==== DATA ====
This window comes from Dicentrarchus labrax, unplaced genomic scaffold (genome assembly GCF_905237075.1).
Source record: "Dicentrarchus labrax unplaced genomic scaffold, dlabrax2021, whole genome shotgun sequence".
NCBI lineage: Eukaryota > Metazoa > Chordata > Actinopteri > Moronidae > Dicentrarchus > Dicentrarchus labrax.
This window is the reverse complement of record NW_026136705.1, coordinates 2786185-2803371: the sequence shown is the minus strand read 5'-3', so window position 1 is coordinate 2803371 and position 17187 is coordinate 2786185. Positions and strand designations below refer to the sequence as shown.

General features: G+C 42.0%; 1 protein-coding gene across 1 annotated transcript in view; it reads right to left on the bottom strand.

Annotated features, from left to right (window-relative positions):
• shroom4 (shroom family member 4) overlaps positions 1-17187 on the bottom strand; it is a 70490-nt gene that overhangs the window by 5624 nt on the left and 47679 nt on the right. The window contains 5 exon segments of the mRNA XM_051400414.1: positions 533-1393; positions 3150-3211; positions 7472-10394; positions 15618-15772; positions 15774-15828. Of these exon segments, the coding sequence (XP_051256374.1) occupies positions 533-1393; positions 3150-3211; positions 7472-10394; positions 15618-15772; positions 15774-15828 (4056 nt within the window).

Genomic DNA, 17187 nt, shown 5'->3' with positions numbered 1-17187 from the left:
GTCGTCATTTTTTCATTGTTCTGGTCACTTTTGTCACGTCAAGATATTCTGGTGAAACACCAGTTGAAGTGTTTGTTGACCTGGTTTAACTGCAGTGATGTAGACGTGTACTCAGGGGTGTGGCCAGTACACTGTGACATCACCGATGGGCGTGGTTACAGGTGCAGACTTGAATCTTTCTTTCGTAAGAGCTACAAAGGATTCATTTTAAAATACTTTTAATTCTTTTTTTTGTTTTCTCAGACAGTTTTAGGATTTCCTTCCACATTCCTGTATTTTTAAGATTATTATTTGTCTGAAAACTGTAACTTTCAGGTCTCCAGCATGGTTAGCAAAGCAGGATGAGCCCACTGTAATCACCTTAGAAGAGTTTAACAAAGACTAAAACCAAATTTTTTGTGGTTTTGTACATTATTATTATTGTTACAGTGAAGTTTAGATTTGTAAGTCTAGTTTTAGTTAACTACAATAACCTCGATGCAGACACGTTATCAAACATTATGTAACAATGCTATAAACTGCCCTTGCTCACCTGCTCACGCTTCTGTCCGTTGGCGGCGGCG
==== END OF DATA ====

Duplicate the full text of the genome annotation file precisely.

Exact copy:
This window comes from Dicentrarchus labrax, unplaced genomic scaffold (genome assembly GCF_905237075.1).
Source record: "Dicentrarchus labrax unplaced genomic scaffold, dlabrax2021, whole genome shotgun sequence".
NCBI lineage: Eukaryota > Metazoa > Chordata > Actinopteri > Moronidae > Dicentrarchus > Dicentrarchus labrax.
This window is the reverse complement of record NW_026136705.1, coordinates 2786185-2803371: the sequence shown is the minus strand read 5'-3', so window position 1 is coordinate 2803371 and position 17187 is coordinate 2786185. Positions and strand designations below refer to the sequence as shown.

General features: G+C 42.0%; 1 protein-coding gene across 1 annotated transcript in view; it reads right to left on the bottom strand.

Annotated features, from left to right (window-relative positions):
• shroom4 (shroom family member 4) overlaps positions 1-17187 on the bottom strand; it is a 70490-nt gene that overhangs the window by 5624 nt on the left and 47679 nt on the right. The window contains 5 exon segments of the mRNA XM_051400414.1: positions 533-1393; positions 3150-3211; positions 7472-10394; positions 15618-15772; positions 15774-15828. Of these exon segments, the coding sequence (XP_051256374.1) occupies positions 533-1393; positions 3150-3211; positions 7472-10394; positions 15618-15772; positions 15774-15828 (4056 nt within the window).

Genomic DNA, 17187 nt, shown 5'->3' with positions numbered 1-17187 from the left:
GTCGTCATTTTTTCATTGTTCTGGTCACTTTTGTCACGTCAAGATATTCTGGTGAAACACCAGTTGAAGTGTTTGTTGACCTGGTTTAACTGCAGTGATGTAGACGTGTACTCAGGGGTGTGGCCAGTACACTGTGACATCACCGATGGGCGTGGTTACAGGTGCAGACTTGAATCTTTCTTTCGTAAGAGCTACAAAGGATTCATTTTAAAATACTTTTAATTCTTTTTTTTGTTTTCTCAGACAGTTTTAGGATTTCCTTCCACATTCCTGTATTTTTAAGATTATTATTTGTCTGAAAACTGTAACTTTCAGGTCTCCAGCATGGTTAGCAAAGCAGGATGAGCCCACTGTAATCACCTTAGAAGAGTTTAACAAAGACTAAAACCAAATTTTTTGTGGTTTTGTACATTATTATTATTGTTACAGTGAAGTTTAGATTTGTAAGTCTAGTTTTAGTTAACTACAATAACCTCGATGCAGACACGTTATCAAACATTATGTAACAATGCTATAAACTGCCCTTGCTCACCTGCTCACGCTTCTGTCCGTTGGCGGCGGCG